DJs energize a club crowd that's upscale and older

LoveGrove and Auburn have moved past the rave

Scene: Clubs, Bars, Nightlife

September 02, 2004|By Annie Linskey | Annie Linskey,SUN STAFF

It's just after midnight at Mosaic, and DJ LoveGrove is doing a little dance at the turntables. He twists on one foot, then shakes back and forth. His co-pilot - DJ Adam Auburn - wears a pair of headphones and is more focused on the groove for the moment.

Both have every reason to be in a good mood. There is a crowd at Power Plant Live's upscale lounge, and it is moving; some dance, others sit in low comfortable chairs and shimmy a little bit to the music. Energy is high for a Friday night.

"Somebody's always dancing; usually that is a good sign," observed Ken Williams, 38, who stopped by for a drink with his wife after seeing The Phantom of the Opera. They both enjoyed the music. "When you go to a club or go out, you want to hear something different," said his wife, Kim, 34.

LoveGrove and Auburn are the Baltimore contingent of Sonic Soul Productions - a group of DJs and musicians who create Latin-influenced modern lounge tracks. They cater to lounge lovers: an older, more stylish version of the bar scene.

"We absolutely do draw a great fun party atmosphere" to Power Plant Live said Cordish Company V.P. Reed Cordish, "At the same time, we are drawing more people seeking a sophisticated ambiance."

And with LoveGrove (George Concannon) and Auburn, they've hired DJs who they hope can deliver this. They will play there regularly on Friday nights.

"Everything we play is jazz influenced," said LoveGrove. "It is not a million miles away from the mainstream. It is dance music for a crowd that doesn't want to be hit over the head with it."

LoveGrove - the name comes from the Baltimore alley - has been a part of the city's dance scene since the mid-'80s. He's 35, a little on the pudgy side and is warm and easy to talk to. He DJ'd an alternative radio show at Towson University (his alma mater) in the late-'80s and then was hired to spin at the Calvert Cafe in 1989. Since then, he's played in a number of local venues, in addition to several national and European tours.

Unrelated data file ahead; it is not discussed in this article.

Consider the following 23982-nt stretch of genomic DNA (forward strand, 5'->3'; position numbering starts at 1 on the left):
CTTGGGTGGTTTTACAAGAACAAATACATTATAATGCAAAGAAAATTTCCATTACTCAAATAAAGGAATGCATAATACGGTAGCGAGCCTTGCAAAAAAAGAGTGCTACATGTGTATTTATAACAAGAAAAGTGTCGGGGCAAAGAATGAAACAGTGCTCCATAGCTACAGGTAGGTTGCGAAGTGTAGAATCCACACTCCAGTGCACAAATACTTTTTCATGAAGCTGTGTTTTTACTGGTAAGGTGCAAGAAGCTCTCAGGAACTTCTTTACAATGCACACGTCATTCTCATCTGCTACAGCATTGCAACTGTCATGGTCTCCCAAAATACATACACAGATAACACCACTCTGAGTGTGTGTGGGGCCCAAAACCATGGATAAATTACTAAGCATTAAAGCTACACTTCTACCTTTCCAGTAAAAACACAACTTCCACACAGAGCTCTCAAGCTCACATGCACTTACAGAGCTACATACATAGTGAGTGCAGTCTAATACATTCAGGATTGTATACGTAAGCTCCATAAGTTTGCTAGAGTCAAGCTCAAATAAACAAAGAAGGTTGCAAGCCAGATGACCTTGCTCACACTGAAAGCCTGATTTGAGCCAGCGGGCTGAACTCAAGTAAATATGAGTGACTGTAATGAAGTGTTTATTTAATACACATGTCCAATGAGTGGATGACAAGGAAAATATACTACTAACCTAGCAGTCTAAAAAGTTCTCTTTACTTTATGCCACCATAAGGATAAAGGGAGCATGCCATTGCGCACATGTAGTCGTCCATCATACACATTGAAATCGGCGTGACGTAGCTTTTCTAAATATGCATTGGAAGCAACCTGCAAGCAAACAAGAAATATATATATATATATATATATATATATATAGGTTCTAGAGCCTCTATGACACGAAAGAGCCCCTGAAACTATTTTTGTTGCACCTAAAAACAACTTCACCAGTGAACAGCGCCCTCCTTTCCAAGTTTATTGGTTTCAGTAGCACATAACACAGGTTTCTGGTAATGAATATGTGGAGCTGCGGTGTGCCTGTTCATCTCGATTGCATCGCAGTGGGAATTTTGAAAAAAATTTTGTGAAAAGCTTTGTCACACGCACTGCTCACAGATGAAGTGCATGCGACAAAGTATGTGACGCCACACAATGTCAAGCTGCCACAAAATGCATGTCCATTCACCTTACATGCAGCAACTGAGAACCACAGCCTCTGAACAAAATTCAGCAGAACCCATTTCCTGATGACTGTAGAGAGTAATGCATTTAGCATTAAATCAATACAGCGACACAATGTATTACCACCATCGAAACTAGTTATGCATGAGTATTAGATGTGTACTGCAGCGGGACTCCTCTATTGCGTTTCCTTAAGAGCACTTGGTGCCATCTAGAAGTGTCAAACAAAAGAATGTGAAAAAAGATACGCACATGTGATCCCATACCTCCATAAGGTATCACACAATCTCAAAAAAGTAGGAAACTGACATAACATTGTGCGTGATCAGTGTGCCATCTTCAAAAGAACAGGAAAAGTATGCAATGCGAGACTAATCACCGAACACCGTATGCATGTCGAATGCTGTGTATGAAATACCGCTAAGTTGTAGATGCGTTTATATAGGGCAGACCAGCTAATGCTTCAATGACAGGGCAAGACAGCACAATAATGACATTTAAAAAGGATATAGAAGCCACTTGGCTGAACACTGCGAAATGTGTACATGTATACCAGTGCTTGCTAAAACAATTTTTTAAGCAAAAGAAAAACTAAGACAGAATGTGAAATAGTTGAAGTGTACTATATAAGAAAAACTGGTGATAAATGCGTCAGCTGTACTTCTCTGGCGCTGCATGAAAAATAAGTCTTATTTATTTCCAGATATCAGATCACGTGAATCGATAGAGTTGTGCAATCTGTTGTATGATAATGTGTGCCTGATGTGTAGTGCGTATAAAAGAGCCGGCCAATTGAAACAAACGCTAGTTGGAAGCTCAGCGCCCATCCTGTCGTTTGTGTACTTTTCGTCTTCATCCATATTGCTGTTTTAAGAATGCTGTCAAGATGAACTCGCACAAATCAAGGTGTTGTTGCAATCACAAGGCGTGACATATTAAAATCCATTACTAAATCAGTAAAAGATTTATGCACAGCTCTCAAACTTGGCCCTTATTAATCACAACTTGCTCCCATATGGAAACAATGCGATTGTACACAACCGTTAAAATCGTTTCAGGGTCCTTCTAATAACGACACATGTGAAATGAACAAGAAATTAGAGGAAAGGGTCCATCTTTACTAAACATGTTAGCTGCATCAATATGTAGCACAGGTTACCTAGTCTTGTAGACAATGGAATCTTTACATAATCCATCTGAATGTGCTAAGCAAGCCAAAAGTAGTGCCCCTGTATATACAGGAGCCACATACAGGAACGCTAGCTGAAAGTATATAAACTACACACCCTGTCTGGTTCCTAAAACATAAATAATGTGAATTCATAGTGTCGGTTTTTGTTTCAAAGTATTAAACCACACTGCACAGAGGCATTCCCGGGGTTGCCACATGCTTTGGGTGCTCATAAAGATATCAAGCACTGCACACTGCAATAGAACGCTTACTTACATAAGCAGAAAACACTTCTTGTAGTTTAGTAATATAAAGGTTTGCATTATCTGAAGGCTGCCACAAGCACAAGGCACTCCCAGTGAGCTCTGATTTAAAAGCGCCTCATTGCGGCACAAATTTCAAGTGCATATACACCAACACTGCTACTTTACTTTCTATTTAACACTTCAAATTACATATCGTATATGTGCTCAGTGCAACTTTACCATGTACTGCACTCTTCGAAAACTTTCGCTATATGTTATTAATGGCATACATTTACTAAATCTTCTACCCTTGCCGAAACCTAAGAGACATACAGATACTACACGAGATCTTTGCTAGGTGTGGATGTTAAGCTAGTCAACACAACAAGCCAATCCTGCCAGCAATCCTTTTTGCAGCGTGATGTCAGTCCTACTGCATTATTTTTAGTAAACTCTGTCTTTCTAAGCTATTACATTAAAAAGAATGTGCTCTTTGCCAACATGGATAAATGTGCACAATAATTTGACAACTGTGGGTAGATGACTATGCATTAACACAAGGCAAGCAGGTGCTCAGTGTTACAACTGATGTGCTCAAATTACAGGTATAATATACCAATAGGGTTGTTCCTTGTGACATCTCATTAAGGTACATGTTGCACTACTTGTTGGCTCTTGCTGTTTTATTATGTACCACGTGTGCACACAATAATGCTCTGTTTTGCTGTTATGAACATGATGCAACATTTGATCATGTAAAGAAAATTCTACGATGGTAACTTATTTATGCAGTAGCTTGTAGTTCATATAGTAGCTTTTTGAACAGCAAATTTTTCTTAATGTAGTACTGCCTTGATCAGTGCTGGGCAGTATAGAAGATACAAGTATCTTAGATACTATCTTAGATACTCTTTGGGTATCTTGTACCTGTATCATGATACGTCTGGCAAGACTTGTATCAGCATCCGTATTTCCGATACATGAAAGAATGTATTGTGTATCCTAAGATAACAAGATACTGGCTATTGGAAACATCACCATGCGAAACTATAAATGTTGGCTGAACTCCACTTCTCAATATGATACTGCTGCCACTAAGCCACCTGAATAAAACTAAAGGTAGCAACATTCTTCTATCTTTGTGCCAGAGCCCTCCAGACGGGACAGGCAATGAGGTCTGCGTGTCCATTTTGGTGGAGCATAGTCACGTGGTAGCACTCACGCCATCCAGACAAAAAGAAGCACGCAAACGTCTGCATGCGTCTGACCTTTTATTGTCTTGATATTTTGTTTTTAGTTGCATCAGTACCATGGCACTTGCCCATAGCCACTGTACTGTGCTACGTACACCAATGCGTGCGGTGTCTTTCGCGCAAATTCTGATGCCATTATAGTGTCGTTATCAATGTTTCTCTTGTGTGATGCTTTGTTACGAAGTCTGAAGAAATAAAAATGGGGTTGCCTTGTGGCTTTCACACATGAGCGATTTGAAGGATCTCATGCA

LoveGrove made his name playing at raves, providing the soundtrack to the chill-out rooms (spaces for amped-up ravers to catch their breath before going out for more). The lounge scene is a grown-up version of this concept.

LoveGrove makes an odd pairing with the tall, lanky, spiky-haired Adam Auburn (aka Adam Eisler). "I grew up a pretty awkward kid," said Auburn, 24. "When I'm playing music, it is the one thing that always makes sense." Auburn - whose DJ name comes from his red hair - is from New Brunswick, N.J., and graduated from the University of Delaware. He moved to Baltimore this winter.

But both have a passion for the same type of music. And LoveGrove was looking for a younger face for the group, which he found in Auburn.

Now they play "the post-rave, post-college scene," said LoveGrove.

On Friday at Mosaic, several additional Sonic Soul musicians were on hand playing guitar and drums. This mix between live and recorded music is an important part of LoveGrove and Auburn's sound, but, since the live musicians live in New York, it is not one they can always achieve.

"They doing something that is new and different," said Ricki Rutley, a 50-year-old fan. "They're not about drinking or drugs. It is about the music, and that is really inspiring," she said.

It is also about dance. And to get the crowed going, they focus one half of the population.

"Whenever I pick out my records, I think, `What would my girlfriend like?' " said Auburn.

LoveGrove insists that they don't cater to women in any way that is "cheesy," but their experience tells them that when women dance, the men will follow.

On Friday, at Mosaic, this is exactly what was happening.

Mosaic is at 34 Market Place (in the Power Plant Live! complex). Hours are 6 p.m.-2 a.m., Wednesday through Saturday. Call 410-727-LIVE or visit www.powerplantlive.com.

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